The reader and the author are not separate entities for Booth. The reader cannot do without the author’s fictional world, and the author requires the reader to decipher the inky markings on the page. The author, the reader and the text live in a symbiotic relationship with each other. Admittedly, Booth seems to concentrate on the author more fully than the reader – over a third of the book discusses authorial voice, style and technique. In fact, critics, like Don Bialostosky, in Rhetoric and Pluralism, have accused Booth of not giving the reader as much agency as the author. However, Booth does not over-privilege the author at the expense of the reader: a basic tenet of his philosophy is the interrelated, inseparable, yet interpretable nature of the author, the reader and the text. In other words, the author, reader and text cannot function without each other; therefore, criticism that dismisses any one member of this literary triumvirate creates a dysfunctional criticism.
Booth’s methodology entails dividing the reader, the author and the text into workable parts and asking questions regarding the mechanics of each part. He critically inquires how these parts work together to create a coherent whole. This is a neo-Aristotelian method. Although it is based on Aristotle’s Poetics and Rhetoric, Booth diverges from Aristotle by refuting Aristotle’s claim that the author should avoid using rhetoric. Booth insists that rhetoric is essential to communication: “the author cannot choose to avoid rhetoric he can choose only the kind of rhetoric he will employ” (149). The author chooses to construct implied authors and narrators that suit the purposes of the text in order to connect with a reading community.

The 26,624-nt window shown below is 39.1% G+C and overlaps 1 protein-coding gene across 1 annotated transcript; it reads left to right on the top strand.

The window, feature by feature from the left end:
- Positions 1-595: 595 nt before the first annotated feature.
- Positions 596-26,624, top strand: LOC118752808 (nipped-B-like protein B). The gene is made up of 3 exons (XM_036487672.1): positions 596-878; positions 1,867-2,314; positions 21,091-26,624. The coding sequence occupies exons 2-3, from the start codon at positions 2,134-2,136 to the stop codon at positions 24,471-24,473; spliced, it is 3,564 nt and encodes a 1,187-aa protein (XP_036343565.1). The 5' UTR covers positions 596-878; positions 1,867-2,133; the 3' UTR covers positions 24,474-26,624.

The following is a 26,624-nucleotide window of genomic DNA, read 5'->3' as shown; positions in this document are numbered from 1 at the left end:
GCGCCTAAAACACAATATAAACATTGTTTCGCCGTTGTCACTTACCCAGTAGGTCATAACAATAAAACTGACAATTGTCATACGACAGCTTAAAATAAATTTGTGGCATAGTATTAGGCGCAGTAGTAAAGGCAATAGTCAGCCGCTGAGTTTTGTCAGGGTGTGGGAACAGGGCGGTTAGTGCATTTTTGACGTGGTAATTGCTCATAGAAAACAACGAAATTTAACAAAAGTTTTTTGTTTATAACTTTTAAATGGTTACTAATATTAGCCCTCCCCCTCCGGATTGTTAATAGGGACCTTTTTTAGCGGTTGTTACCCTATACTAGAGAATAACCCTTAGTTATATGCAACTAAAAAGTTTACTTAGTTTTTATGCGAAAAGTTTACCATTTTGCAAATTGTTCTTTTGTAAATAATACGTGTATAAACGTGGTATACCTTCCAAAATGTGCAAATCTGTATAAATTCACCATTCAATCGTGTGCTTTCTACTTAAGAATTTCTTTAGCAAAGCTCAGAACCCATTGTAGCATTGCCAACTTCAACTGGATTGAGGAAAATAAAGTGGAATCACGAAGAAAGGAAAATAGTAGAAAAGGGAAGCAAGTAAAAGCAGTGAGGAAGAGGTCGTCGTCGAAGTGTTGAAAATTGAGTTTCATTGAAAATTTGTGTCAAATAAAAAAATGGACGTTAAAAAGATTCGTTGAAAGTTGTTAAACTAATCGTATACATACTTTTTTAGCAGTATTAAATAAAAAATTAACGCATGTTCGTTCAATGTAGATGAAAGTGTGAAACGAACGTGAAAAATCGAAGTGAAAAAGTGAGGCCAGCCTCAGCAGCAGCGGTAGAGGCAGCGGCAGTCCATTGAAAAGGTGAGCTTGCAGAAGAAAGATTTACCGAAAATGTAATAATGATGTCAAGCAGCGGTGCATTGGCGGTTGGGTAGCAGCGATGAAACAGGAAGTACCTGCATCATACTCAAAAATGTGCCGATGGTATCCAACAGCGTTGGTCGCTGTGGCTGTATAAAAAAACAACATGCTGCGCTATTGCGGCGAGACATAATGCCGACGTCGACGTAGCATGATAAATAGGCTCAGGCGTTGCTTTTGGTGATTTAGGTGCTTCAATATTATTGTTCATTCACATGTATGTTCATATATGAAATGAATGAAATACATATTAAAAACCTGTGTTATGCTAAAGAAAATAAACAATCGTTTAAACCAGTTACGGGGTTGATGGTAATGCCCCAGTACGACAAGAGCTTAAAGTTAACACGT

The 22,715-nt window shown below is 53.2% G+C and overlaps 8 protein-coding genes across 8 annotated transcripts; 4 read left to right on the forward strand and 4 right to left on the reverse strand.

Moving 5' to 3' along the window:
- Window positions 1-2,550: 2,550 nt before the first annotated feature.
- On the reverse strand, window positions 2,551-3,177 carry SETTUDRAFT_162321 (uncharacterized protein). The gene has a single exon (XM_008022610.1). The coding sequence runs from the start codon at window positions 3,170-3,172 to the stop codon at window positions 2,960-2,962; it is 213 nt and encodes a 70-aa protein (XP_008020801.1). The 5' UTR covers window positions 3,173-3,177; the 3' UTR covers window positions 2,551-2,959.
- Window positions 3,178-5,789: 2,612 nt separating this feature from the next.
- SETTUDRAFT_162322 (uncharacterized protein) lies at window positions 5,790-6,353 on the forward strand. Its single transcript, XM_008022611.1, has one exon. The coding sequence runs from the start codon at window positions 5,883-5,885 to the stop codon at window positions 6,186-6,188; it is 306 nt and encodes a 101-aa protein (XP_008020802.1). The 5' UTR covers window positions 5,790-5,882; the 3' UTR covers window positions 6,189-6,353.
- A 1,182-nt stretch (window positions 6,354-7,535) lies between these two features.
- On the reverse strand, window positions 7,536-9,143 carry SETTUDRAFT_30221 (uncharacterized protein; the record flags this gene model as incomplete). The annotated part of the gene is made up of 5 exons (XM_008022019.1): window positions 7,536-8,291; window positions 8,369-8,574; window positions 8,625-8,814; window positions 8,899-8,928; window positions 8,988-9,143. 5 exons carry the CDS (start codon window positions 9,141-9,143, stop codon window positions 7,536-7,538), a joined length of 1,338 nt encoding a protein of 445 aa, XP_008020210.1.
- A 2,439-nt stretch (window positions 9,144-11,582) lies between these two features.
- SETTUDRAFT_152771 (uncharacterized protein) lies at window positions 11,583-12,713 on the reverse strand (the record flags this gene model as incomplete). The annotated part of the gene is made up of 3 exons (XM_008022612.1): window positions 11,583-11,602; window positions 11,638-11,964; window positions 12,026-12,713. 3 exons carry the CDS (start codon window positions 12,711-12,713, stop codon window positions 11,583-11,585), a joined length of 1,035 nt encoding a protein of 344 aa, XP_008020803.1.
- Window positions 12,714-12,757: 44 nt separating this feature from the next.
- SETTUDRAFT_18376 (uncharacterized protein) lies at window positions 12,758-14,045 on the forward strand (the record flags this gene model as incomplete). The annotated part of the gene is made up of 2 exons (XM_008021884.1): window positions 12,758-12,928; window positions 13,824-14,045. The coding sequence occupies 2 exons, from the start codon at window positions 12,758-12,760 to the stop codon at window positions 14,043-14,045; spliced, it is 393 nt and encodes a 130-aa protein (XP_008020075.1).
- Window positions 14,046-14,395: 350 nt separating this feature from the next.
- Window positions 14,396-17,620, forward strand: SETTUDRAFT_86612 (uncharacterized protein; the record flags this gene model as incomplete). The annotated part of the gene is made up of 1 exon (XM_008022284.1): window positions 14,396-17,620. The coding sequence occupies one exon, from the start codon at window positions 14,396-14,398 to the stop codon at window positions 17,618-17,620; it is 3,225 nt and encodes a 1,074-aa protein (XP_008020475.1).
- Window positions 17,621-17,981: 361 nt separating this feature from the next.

The Implied Author and the Narrator
Although this sub-title appears to be privileging the author, the reader is always implicit. As we discuss Booth’s figuration of the implied author and narrator, two integral parts of his critical methodology, we will see that the implied author and narrator are there for the reader. The author does not write only for him/herself. Furthermore, the perspective or lens that The Rhetoric of Fiction uses is focussed on how authors construct texts rhetorically for the reader, and not based on abstract rules. There is a difference between excluding a subject based on its estimated unimportance and focussing on a particular part of larger whole.
The implied author is an integral part of the work. The needs of the work compel the author and reader to create an implied author. The actual feelings and values of the flesh-and-blood author cannot be known. However, the reader builds responses and attitudes, and assimilates information, about the implied author(s). Booth supplies three terms that “name the core of norms and choices which I am calling the implied author” (74):
the main source of insight into the author’s norms
“[t]he implicit evaluation which the author manages to convey behind his explicit presentation” (74).
can be used to cover all signs of the author’s artistry
These terms together delineate the “created version of the real man; he is the sum of his own choices” (75). The implied author removes the “pointless and unverifiable talk” about the authentic, true-to-life author. We only have the work as evidence of the author’s intentions and so only the work can verify the author’s choices. The implied author has values and is engaged with life. We cannot know the personal details of his or her social existence but in terms of ethical matters, the implied author speaks overtly or covertly.